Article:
Once in a Lifetime

3632962623_1bab7ccb9f_mOne of my favorite Talking Heads songs is Once in a Lifetime. Lately this stanza has been resonating:

You may ask yourself, what is that beautiful house?
You may ask yourself, where does that highway lead to?
You may ask yourself, am I right, am I wrong?
You may say to yourself, my god, what have I done?

This encapsulates my social media existence in a nutshell.

That beautiful house

Thanks to the online world, I have met some pretty amazing people, and by met I don’t just mean online. I mean I’ve gotten to talk to them face to face. I’ve gotten to talk to Angela Daffron, for example, the woman behind Jodi’s Voice. I’ve gotten to talk to authors of books that I’ve read and I’ve even gotten to hug a few of those authors.

Every day, I’m embarrassed to say, people say the kindest possible things to me. They tell me I make them smile. They thank me for doing things that most people in the “real” world would not have noticed. It is through social media that I was able to co-found Homespun Helpers and then bring it back again this year. Social Media is behind the Blankies for Boston love-miracle that is happening on Facebook right now. I can talk about anything with the people I’m connected with, from television shows to religion to politics, and more. It’s sort of like a Utopia when you think about it that way.

The mysterious highway

The weird thing about my social media journey is that I seem to be on a highway I never wanted to travel. I have felt a palpable pressure to “take it to the next level” for my own self for the last 2 years or so. Other people have certainly done it. People who were new with me, who lamented the granite ceiling that crushed out new voices, have now skyrocketed past me in the game. They’ve written books, spoken at events, and have turned their social media work into jobs. I could have traveled that highway, I suppose. I still could, I guess. But it’s not what I wanted to do online.

I thought maybe if I got a following online I could help make the world better. You didn’t know I was a Pollyanna, did you? But that was my promise to myself from the start. “If I get a following, I’m going to use that power, such as it is, to do good.” It’s a catch-22 though, of course. The more you want to really make an impact, the more you need to build your following. The more you need to play the game. I am perpetually asking myself, “How much of my soul would I sell to be able to reach more people with messages I feel are important?” These messages are important to me, as a person. My online work for my professional career I view as separate. Tied to me as an individual, but separate.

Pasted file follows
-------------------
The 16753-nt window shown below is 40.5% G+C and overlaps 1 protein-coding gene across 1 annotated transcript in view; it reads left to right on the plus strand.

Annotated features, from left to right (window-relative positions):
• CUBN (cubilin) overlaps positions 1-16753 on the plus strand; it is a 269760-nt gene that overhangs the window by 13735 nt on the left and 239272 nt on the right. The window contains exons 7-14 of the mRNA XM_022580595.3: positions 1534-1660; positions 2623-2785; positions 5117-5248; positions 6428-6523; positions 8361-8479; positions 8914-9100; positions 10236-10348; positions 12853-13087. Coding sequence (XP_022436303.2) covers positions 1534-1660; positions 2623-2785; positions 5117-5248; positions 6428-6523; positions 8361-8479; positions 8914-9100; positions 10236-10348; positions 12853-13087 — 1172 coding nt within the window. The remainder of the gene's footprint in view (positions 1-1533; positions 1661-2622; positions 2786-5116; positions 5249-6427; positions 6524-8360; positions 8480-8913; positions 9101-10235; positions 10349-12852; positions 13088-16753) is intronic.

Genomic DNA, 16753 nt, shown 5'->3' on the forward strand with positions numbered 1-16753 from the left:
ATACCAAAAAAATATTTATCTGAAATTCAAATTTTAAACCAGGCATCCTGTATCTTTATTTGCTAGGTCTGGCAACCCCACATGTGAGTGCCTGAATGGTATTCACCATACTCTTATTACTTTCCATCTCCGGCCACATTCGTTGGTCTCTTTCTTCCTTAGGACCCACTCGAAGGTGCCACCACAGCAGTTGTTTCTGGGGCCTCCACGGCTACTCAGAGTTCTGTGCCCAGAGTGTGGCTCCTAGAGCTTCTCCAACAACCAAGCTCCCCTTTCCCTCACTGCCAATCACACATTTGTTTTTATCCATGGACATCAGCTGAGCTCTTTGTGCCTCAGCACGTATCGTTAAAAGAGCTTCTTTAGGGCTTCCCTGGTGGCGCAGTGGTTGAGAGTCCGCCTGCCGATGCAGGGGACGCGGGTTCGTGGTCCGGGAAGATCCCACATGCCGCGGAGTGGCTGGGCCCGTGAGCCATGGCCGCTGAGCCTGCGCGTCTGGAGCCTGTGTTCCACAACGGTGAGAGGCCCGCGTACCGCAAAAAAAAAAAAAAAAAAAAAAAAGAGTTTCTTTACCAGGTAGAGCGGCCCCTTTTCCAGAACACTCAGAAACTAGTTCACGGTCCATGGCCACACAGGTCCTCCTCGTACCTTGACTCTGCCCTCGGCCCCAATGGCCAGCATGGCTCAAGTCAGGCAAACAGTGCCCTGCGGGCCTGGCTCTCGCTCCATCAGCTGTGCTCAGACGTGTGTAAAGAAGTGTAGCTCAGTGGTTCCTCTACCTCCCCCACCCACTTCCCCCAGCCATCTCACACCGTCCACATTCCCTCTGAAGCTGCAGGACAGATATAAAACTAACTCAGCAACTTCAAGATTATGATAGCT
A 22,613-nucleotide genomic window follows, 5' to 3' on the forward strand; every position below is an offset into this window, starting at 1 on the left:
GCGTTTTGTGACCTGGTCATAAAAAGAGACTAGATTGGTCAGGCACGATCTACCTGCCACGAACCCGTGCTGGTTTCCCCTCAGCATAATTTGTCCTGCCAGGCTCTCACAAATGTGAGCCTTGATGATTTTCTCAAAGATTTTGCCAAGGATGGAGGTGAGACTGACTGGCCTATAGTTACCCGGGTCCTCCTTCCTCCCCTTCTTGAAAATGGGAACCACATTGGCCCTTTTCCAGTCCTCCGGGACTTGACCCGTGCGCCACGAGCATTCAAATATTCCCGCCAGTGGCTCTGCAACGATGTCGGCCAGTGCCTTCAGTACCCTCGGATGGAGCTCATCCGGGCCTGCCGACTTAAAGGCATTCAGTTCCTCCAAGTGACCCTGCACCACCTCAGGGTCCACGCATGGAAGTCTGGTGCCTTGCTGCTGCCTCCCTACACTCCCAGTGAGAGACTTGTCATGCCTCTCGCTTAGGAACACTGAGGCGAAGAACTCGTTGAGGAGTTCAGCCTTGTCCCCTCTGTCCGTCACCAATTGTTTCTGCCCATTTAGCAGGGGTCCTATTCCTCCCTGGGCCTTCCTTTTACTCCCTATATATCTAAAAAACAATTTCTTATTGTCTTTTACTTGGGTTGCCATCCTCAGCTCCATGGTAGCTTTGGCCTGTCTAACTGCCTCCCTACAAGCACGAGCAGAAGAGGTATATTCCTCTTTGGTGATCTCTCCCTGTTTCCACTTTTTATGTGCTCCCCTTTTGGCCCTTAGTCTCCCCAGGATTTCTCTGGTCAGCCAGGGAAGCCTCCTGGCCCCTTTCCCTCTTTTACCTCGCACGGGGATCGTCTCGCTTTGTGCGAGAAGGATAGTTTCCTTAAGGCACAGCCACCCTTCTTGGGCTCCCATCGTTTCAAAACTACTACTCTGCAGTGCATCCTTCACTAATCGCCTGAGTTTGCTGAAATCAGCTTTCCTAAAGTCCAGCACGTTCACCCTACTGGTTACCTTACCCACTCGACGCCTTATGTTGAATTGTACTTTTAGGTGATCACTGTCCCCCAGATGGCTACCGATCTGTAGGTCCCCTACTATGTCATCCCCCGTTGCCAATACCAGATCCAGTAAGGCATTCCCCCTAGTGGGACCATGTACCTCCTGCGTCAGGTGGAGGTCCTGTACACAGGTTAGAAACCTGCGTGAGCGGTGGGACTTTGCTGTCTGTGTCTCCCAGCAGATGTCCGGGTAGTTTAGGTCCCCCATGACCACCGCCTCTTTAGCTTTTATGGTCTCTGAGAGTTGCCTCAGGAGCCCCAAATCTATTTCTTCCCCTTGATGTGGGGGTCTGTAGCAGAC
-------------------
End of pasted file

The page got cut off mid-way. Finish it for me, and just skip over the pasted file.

Right or wrong?

I have always been outspoken when I feel things are wrong. I was that way long before social media came into my life. When I was in grade school I saw people bullying a kid, and I told them to stop. When I was in graduate school a professor had us make fun of our friends’ papers. When it came to be my turn I told him I refused. His face turned a very festive cherry red and he stepped out of the room. He took his vengeance on me during my thesis defense a year later. In the online world, I carry this trait with me. I do not like to see people hurt. I do not like to see people misled. But in the online world things seem so much more complicated.

On the day of the Boston Marathon bombings, I admonished people for having their automated tweets continue. I did this with the intention of trying to prevent them from facing more mean criticism from other people. I didn’t want people to look bad just because they didn’t know “the etiquette.” I was corrected though, by my friend Raul Colon. There are always bad things happening in the world. Why should the world stop when something bad happens in the US? Darned tootin. In my effort to be right, I was wrong. I worry I do this a lot. How did I get into a position where I feel responsible for people I talk to? I never wanted that.

My god, what have I done?

When I started blogging, my blog site was ladybugnotes.blogspot.com. I tried to tie a social media persona into my professional work and decided to start tweeting as RealLifeMadMan. Neither of these ideas were good. They seem laughable now. But I shuddered at the idea of having a me.com website. I didn’t want to ever have to say, “I have xyz followers.” How can you say or do either of those things and not feel like a narcissistic d-bag? Yet here I am. I’m writing this post at MargieClayman.com. I’ll post it to Twitter via my handle, which is my name. And I laugh at the surrealism inherent in saying that x many people “follow me.” I will never feel unweird about that.